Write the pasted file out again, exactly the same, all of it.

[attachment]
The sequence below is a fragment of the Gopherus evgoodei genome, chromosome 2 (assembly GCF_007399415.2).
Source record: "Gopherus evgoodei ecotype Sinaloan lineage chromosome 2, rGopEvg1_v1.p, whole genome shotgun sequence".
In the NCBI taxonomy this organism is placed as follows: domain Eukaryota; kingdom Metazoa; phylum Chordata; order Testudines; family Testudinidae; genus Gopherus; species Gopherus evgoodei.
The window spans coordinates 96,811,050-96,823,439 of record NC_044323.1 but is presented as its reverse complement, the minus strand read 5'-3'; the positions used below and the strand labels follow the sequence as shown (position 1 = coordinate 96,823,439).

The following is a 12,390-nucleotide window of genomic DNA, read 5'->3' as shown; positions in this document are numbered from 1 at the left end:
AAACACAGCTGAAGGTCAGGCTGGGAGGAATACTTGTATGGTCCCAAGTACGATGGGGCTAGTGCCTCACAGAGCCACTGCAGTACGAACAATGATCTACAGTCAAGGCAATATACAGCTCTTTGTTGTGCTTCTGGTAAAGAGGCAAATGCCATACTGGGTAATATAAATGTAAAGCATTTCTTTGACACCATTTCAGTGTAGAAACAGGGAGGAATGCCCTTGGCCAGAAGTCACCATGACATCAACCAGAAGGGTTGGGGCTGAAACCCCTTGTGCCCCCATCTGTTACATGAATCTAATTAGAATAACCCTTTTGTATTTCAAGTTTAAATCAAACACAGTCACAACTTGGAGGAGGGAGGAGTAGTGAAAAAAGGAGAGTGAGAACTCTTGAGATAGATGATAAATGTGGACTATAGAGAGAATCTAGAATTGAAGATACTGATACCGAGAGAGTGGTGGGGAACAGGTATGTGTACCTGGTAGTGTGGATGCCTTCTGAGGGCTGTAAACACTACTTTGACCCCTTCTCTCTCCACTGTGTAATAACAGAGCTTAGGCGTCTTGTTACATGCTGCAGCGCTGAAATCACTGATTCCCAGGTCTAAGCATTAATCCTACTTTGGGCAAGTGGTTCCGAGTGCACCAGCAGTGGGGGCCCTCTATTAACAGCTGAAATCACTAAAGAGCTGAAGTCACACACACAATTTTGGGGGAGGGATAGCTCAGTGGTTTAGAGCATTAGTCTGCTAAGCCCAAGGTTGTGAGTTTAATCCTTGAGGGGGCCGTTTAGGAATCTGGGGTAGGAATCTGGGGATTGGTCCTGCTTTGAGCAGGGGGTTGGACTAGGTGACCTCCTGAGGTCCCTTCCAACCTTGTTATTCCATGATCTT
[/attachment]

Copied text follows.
The sequence below is a fragment of the Gopherus evgoodei genome, chromosome 2 (assembly GCF_007399415.2).
Source record: "Gopherus evgoodei ecotype Sinaloan lineage chromosome 2, rGopEvg1_v1.p, whole genome shotgun sequence".
In the NCBI taxonomy this organism is placed as follows: domain Eukaryota; kingdom Metazoa; phylum Chordata; order Testudines; family Testudinidae; genus Gopherus; species Gopherus evgoodei.
The window spans coordinates 96,811,050-96,823,439 of record NC_044323.1 but is presented as its reverse complement, the minus strand read 5'-3'; the positions used below and the strand labels follow the sequence as shown (position 1 = coordinate 96,823,439).

The following is a 12,390-nucleotide window of genomic DNA, read 5'->3' as shown; positions in this document are numbered from 1 at the left end:
AAACACAGCTGAAGGTCAGGCTGGGAGGAATACTTGTATGGTCCCAAGTACGATGGGGCTAGTGCCTCACAGAGCCACTGCAGTACGAACAATGATCTACAGTCAAGGCAATATACAGCTCTTTGTTGTGCTTCTGGTAAAGAGGCAAATGCCATACTGGGTAATATAAATGTAAAGCATTTCTTTGACACCATTTCAGTGTAGAAACAGGGAGGAATGCCCTTGGCCAGAAGTCACCATGACATCAACCAGAAGGGTTGGGGCTGAAACCCCTTGTGCCCCCATCTGTTACATGAATCTAATTAGAATAACCCTTTTGTATTTCAAGTTTAAATCAAACACAGTCACAACTTGGAGGAGGGAGGAGTAGTGAAAAAAGGAGAGTGAGAACTCTTGAGATAGATGATAAATGTGGACTATAGAGAGAATCTAGAATTGAAGATACTGATACCGAGAGAGTGGTGGGGAACAGGTATGTGTACCTGGTAGTGTGGATGCCTTCTGAGGGCTGTAAACACTACTTTGACCCCTTCTCTCTCCACTGTGTAATAACAGAGCTTAGGCGTCTTGTTACATGCTGCAGCGCTGAAATCACTGATTCCCAGGTCTAAGCATTAATCCTACTTTGGGCAAGTGGTTCCGAGTGCACCAGCAGTGGGGGCCCTCTATTAACAGCTGAAATCACTAAAGAGCTGAAGTCACACACACAATTTTGGGGGAGGGATAGCTCAGTGGTTTAGAGCATTAGTCTGCTAAGCCCAAGGTTGTGAGTTTAATCCTTGAGGGGGCCGTTTAGGAATCTGGGGTAGGAATCTGGGGATTGGTCCTGCTTTGAGCAGGGGGTTGGACTAGGTGACCTCCTGAGGTCCCTTCCAACCTTGTTATTCCATGATCTT